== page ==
Presenting Rumour Propagation on Social Networks as a Function of Diversity at 12:45-13:45 in QA403. (Notice the unusual time and venue!)
On 5th December 2018 we have Bernard Brooks of the Rochester Institute of Technology visiting us. He is going to give a seminar titled Rumour Propagation on Social Networks as a Function of Diversity at 12:45-13:45 in room A403 in Building Q, Budapest University of Technology and Economics, Faculty of Economic and Social Sciences, Magyar tudósok körútja 2, 1117 Budapest.
Consider a rumour that is derogatory towards a minority group in a population. If that minority (the outgroup) is very poorly integrated do they have a greater probability of resisting the derogatory rumour or is it better for the minority to be well mixed in the social network as a whole, allowing them to better rebut the rumour?
In populations comprised of two conflicting groups the propagation of an outgroup-negative rumour is dependent on the proportion and distribution of the two groups in the social network. The social network over which the rumour propagates is comprised of individuals from two social groups; the ingroup majority and the outgroup minority, and the relationships between those individuals. Because the rumour content reflects negatively on the members of the minority, the rumour’s flow across the minority outgroup population is markedly different from the flow across the majority ingroup. Rumour propagation over such a social network is clearly dependent on the size of the minority outgroup population; but the integration of the outgroup minority is also a factor in rumour propagation. Minority outgroups of similar size can consist of a tight-knit clique or have their members evenly distributed across the social network.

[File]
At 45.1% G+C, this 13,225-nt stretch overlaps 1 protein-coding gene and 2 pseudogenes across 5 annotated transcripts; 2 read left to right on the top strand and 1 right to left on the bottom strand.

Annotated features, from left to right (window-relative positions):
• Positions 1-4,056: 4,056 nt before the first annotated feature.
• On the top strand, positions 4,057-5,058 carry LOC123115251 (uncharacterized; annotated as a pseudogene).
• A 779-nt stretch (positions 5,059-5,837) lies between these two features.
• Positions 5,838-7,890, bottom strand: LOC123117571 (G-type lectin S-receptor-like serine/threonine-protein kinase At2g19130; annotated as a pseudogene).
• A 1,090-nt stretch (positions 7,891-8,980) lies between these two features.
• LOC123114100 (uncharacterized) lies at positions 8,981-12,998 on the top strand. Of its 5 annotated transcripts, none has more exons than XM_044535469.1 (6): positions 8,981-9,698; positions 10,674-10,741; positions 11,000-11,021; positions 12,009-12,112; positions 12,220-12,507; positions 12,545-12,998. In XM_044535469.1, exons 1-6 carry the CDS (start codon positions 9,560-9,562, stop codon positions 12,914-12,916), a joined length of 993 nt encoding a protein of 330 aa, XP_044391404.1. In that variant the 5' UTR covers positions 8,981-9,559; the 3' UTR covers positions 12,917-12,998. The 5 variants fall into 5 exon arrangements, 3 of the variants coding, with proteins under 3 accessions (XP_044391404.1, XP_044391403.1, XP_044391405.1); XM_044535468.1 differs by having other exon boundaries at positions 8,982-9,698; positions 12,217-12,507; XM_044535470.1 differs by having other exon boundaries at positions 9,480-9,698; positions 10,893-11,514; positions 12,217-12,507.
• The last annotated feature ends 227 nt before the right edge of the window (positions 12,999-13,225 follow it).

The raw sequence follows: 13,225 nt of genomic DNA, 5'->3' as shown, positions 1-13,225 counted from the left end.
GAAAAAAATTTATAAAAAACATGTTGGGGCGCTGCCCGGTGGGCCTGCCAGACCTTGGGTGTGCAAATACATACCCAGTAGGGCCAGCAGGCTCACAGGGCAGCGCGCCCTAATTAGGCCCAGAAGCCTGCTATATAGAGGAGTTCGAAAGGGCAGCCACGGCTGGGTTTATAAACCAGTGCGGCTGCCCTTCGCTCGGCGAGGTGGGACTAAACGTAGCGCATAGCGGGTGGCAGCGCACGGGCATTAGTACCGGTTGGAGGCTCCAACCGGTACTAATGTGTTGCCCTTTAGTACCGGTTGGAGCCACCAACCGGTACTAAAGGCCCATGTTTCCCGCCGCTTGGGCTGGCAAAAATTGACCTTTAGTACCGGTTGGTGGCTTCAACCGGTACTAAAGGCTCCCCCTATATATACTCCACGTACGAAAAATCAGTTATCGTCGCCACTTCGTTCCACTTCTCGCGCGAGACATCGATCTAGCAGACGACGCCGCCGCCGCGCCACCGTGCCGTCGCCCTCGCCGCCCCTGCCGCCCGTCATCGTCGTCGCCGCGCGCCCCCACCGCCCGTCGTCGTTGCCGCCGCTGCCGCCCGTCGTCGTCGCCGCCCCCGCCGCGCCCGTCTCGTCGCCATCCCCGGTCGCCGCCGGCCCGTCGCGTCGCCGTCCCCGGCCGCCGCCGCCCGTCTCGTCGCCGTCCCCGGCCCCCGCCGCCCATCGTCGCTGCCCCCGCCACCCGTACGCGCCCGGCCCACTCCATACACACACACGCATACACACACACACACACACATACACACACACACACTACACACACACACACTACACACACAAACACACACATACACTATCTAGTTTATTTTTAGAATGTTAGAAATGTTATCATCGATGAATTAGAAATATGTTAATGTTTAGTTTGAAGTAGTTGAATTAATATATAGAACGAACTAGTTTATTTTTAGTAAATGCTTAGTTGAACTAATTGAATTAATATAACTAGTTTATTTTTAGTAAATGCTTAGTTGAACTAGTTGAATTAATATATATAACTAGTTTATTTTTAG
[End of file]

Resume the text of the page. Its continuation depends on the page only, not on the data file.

Consider the two social networks be low. In the two 10 people social networks shown there are 11 edges are 4 outgroup nodes (shaded). The social network on the left appears to be more integrated than that on the right; the minority group of the 4 shaded nodes is more integrated into the network.
It is not enough to simply state that 40% of the people in both social networks are minorities; we need a metric that quantifies the integration of the minority into the social network as a whole. The diversity of a social network depends on both the size of the minority population and its distribution.